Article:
My first weekend here was idyllic. The temperatures were in the upper 80s, but there was a refreshing wind, yet the ocean was virtually without waves. It looked like one giant infinity pool, and made it ideal for floating to my heart’s content. As I entered the water the surface almost looked carbonated: the result of dozens of tiny fish excitedly leaping around, and as I floated around, a much larger fish or two would leap out of the water nearby. These guys were brave, as there were regular patrols of pelicans swooping across the surface of the water looking for their next meal. The weather stayed like this for three glorious days, and then, alas, things changed dramatically.

We had a “cold front” all week, and the temperatures never got above 74 degrees. Coupled with a stiff wind coming off the ocean, it was way to cold to even put a foot into the pool, while the ocean was a churning, angry, frothing mess, bearing no resemblance to the calm seas of a few days ago. Unable to venture into the ocean or the pool, I had to turn my sights inland and spent the week exploring some of Florida’s State Park treasures.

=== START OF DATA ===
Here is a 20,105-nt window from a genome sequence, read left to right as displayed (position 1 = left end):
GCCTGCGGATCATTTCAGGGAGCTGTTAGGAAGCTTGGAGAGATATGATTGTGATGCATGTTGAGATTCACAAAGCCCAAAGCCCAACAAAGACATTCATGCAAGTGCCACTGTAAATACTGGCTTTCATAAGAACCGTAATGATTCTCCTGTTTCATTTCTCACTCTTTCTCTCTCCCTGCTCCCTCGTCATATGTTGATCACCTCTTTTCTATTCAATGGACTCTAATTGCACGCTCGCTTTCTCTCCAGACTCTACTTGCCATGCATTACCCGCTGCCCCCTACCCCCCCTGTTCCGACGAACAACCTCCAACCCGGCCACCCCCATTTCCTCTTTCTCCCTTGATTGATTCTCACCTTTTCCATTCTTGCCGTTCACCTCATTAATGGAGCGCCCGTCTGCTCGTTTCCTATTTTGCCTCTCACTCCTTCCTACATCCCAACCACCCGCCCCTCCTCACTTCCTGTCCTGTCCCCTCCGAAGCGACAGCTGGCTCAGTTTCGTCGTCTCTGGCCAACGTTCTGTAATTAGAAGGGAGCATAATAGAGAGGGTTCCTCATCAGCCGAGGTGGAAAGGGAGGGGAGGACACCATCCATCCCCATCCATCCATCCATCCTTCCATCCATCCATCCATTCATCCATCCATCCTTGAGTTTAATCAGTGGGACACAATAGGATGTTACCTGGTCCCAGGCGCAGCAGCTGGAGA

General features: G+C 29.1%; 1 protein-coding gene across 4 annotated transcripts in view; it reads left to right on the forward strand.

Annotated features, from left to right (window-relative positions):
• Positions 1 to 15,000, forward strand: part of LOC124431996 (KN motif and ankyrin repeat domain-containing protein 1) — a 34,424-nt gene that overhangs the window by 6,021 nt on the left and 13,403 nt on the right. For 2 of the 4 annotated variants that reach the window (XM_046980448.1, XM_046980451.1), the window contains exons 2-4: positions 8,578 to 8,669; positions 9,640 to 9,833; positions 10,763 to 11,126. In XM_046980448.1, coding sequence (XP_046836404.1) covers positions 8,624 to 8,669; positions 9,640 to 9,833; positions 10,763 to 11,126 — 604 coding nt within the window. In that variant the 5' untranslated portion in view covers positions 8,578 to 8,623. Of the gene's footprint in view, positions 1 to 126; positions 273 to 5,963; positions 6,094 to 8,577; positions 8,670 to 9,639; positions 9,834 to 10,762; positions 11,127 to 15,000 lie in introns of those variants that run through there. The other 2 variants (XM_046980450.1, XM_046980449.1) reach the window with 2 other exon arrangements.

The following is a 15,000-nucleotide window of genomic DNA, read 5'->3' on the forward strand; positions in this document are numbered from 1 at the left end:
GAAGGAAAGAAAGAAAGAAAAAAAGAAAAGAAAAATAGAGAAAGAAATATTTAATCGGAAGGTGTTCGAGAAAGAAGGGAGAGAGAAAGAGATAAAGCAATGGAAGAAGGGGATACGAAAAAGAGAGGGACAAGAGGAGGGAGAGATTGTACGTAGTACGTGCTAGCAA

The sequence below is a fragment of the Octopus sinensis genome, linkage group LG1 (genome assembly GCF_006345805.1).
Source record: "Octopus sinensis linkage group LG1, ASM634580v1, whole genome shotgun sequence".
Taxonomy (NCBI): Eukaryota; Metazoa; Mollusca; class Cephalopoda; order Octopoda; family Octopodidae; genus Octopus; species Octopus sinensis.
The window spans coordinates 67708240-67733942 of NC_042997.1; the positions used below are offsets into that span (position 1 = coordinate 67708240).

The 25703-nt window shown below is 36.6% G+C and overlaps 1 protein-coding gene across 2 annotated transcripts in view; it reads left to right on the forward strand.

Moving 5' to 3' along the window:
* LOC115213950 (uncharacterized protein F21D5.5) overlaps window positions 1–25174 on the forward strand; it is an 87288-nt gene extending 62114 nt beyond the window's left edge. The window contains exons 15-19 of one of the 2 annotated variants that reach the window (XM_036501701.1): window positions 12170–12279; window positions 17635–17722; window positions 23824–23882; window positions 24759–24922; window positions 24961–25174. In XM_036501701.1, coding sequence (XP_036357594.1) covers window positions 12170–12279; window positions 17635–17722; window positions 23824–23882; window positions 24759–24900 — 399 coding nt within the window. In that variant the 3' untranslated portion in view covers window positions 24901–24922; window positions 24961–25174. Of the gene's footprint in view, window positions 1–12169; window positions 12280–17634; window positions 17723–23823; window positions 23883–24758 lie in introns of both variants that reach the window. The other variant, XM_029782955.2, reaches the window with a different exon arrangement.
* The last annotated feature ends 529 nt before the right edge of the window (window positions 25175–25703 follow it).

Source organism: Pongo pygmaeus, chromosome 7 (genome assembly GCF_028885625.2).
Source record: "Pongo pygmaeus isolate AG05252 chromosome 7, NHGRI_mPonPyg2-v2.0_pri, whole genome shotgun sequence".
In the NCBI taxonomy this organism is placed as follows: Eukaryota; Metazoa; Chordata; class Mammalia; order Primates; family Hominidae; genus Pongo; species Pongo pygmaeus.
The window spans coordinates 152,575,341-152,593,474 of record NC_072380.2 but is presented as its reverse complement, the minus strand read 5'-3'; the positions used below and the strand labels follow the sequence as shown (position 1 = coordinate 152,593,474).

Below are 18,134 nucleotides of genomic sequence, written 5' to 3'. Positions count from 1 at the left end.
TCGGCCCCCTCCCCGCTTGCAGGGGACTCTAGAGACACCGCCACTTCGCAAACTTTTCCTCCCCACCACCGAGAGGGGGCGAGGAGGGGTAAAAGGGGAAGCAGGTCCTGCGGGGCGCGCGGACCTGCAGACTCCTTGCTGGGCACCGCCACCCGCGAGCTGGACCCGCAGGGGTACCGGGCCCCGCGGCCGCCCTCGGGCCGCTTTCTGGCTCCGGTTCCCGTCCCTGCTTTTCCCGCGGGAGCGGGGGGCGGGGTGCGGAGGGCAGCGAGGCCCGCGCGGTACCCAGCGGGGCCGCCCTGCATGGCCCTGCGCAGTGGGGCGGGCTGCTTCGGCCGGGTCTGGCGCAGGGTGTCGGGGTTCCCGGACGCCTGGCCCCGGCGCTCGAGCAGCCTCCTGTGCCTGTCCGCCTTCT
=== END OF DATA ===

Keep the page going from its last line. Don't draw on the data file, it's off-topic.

On Tuesday I drove about 20 miles north to visit Washington Oaks Gardens State Park, composed of a section of coastline decorated by a jumbled collection of coquina rocks, and the remains of a former estate along the Matanzas River, which preserves the formal gardens of the estate. I seemed to have missed the rose garden’s full bloom by a few weeks, but there were still a few late blooming roses of every color to give me an idea of what it must have looked like at its peak. There are quiet reflecting pools and fountains and trails down along the shore of the river, and it was nice to be surrounded by all the green.